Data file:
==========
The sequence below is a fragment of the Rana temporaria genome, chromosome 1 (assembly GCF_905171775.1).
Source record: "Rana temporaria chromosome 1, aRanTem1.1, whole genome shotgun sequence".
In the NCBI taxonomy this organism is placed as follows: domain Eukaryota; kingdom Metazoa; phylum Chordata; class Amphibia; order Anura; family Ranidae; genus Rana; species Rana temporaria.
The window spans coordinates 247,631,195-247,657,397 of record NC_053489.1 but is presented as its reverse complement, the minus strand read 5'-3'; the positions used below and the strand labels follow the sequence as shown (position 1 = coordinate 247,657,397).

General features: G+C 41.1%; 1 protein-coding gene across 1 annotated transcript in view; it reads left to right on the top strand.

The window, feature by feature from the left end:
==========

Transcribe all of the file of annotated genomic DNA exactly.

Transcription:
The sequence below is a fragment of the Rana temporaria genome, chromosome 1 (assembly GCF_905171775.1).
Source record: "Rana temporaria chromosome 1, aRanTem1.1, whole genome shotgun sequence".
In the NCBI taxonomy this organism is placed as follows: domain Eukaryota; kingdom Metazoa; phylum Chordata; class Amphibia; order Anura; family Ranidae; genus Rana; species Rana temporaria.
The window spans coordinates 247,631,195-247,657,397 of record NC_053489.1 but is presented as its reverse complement, the minus strand read 5'-3'; the positions used below and the strand labels follow the sequence as shown (position 1 = coordinate 247,657,397).

General features: G+C 41.1%; 1 protein-coding gene across 1 annotated transcript in view; it reads left to right on the top strand.

The window, feature by feature from the left end: